Using a science journal throughout inquiry

A science journal is a record of observations, experiences and reflections. It contains a series of dated, chronological entries. It can include written text, drawings, measurements, labelled diagrams, photographs, tables and graphs.

Using a science journal provides an opportunity for students to be engaged in a real science situation as they keep a record of their observations, ideas and thoughts about science activities. Students can use their science journals as a useful self-assessment tool as they reflect on their learning and how their ideas have changed and developed during a unit. Monitoring students’ journals allows you to identify students’ alternative conceptions, find evidence of students’ learning and plan future learning activities in science and literacy.

Keeping a science journal supports students to experience and understand how scientists work, and aligns to descriptions in the Australian Curriculum: Science and Australian Curriculum: English.

Using a science journal

  • Provide each student with a notebook for their science journal or use a digital format. Tailor the type of journal to fit the needs of your students. Explain to students that they will use their journals to keep a record of their observations, ideas, and thoughts about science activities. Emphasise the importance of including pictorial representations as well as written entries.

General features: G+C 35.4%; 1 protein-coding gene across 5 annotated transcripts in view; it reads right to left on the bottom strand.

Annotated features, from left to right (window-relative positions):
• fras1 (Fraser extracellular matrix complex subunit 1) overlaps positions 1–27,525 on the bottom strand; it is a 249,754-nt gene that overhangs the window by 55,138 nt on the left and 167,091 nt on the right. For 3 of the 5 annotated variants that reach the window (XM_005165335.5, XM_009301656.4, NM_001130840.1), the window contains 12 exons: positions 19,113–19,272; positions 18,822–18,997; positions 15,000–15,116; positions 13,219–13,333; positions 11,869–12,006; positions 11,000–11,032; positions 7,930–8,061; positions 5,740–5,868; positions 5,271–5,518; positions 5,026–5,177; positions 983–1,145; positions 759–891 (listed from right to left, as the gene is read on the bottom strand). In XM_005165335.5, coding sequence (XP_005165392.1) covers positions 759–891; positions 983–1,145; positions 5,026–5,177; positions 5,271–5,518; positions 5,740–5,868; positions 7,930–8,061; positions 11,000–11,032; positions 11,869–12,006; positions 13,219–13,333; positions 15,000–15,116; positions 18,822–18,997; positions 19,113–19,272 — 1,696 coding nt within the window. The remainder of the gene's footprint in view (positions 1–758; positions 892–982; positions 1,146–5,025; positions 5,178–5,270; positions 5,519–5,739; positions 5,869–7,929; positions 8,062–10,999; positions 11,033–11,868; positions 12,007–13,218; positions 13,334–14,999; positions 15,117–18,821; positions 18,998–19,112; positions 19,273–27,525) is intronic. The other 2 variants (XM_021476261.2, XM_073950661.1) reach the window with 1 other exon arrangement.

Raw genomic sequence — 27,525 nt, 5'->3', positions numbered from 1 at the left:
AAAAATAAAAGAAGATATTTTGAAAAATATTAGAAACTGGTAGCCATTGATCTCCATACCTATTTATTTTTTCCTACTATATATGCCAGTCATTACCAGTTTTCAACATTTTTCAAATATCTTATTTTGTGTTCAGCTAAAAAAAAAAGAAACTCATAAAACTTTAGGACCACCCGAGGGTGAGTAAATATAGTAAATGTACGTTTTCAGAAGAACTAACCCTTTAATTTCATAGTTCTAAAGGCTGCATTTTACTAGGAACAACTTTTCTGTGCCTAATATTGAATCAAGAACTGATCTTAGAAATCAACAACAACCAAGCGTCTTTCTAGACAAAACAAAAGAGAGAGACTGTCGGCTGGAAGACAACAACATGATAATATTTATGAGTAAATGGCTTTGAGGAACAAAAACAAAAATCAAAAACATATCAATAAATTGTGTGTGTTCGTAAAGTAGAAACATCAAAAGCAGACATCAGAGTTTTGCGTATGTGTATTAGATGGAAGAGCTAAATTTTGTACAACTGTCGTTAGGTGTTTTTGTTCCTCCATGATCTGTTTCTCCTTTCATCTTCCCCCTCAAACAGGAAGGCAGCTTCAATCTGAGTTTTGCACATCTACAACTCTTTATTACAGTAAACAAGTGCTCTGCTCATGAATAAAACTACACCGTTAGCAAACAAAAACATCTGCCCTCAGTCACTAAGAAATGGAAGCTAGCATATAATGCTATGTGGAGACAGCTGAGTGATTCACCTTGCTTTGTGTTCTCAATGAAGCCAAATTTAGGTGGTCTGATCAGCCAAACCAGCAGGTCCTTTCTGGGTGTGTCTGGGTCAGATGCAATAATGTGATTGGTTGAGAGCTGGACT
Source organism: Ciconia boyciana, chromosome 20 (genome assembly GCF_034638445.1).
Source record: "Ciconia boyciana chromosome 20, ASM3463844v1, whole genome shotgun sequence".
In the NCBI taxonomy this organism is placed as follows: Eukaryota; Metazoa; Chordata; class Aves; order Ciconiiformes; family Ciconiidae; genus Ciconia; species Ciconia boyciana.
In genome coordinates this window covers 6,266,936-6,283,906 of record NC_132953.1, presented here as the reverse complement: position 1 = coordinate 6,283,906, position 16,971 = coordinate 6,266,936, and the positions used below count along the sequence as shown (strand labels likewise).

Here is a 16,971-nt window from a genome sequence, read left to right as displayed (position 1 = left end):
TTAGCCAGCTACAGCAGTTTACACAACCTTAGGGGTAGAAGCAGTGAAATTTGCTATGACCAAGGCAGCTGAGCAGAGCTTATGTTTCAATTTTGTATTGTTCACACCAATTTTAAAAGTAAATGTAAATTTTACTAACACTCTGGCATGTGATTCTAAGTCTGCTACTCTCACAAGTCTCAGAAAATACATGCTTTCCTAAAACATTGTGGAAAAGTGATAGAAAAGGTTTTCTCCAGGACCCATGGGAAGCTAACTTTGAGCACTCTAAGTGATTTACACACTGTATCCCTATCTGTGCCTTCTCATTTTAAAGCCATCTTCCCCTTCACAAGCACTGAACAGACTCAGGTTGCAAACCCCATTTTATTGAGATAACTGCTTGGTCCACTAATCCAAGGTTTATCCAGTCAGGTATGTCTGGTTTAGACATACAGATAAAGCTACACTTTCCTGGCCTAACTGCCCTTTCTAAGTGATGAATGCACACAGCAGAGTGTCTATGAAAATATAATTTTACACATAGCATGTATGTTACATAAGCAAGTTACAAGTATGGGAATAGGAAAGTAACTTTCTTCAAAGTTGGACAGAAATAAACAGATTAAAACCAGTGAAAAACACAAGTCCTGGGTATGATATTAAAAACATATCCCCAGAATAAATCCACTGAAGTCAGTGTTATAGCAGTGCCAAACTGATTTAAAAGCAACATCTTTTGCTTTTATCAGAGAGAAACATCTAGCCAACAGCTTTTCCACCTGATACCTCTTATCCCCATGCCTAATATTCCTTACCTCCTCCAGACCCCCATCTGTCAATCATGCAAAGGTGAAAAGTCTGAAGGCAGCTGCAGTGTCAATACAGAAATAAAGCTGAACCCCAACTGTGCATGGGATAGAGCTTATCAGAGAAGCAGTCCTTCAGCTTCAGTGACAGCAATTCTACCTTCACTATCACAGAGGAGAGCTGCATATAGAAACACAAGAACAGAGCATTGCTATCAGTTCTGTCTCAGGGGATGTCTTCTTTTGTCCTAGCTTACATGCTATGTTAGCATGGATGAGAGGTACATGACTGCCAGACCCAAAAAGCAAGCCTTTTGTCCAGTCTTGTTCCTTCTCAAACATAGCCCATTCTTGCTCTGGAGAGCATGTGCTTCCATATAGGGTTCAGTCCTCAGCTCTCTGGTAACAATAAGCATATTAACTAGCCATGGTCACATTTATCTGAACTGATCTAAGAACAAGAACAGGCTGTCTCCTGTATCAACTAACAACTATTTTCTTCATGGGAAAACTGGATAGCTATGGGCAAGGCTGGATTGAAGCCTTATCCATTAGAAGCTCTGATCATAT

• Use a large project book, A3 paper, or interactive whiteboard to make a class science journal. This can be used at all year levels to model journal entries. With younger students, the class science journal can be used more frequently than individual journals or could take the place of individual student journals.
  • Make time to use the science journal in each lesson. Provide opportunities for students to plan procedures and record predictions, and their reasons for predictions, before an activity. Use the journal to record observations during an activity and reflect afterward, including comparing ideas and findings with initial predictions and reasons. It is important to encourage students to provide evidence that supports their ideas, reasons, and reflections.
  • Provide guidelines in the form of questions and headings and facilitate discussion about recording strategies, such as note-making, lists, tables, and concept maps. Use the class science journal to show students how they can modify and improve their recording strategies.
  • Science journal entries can include narrative, poetry, and prose as students represent their ideas in a range of styles and forms.
  • In science journal work, you can refer students to display charts, pictures, diagrams, word walls, and phrases about the topic displayed around the classroom. Revisit and revise this material during the unit. Explore the vocabulary, visual texts, and ideas that have developed from the science unit, and encourage students to use them in their science journals.
  • Use the science journal to assess student learning in both science and literacy. For example, during the Launch phase, use journal entries for diagnostic assessment as you determine students’ prior knowledge. Science journals are also valuable for self-assessment and peer-assessment.
  • Discuss the importance of entries in the science journal during the Act phase. Demonstrate how the information in the journal will help students develop literacy products, such as posters, brochures, letters, and oral or written presentations.